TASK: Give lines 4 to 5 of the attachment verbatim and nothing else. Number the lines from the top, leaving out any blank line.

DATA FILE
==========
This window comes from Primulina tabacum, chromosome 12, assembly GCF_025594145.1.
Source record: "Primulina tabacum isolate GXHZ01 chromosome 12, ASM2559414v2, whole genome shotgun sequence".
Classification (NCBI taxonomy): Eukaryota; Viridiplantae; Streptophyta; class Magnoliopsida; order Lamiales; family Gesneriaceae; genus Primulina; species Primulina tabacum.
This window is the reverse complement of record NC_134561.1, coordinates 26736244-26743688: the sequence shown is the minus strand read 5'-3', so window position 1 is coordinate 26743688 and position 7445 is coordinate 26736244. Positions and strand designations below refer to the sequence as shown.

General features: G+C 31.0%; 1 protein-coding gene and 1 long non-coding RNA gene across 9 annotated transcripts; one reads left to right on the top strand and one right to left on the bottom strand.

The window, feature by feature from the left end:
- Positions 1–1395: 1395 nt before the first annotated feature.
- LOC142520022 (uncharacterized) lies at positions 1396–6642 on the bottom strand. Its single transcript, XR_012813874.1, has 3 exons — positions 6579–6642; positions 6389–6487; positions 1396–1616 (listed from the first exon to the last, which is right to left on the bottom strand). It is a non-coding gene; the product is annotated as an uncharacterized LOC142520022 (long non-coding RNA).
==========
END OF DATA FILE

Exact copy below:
This window is the reverse complement of record NC_134561.1, coordinates 26736244-26743688: the sequence shown is the minus strand read 5'-3', so window position 1 is coordinate 26743688 and position 7445 is coordinate 26736244. Positions and strand designations below refer to the sequence as shown.

General features: G+C 31.0%; 1 protein-coding gene and 1 long non-coding RNA gene across 9 annotated transcripts; one reads left to right on the top strand and one right to left on the bottom strand.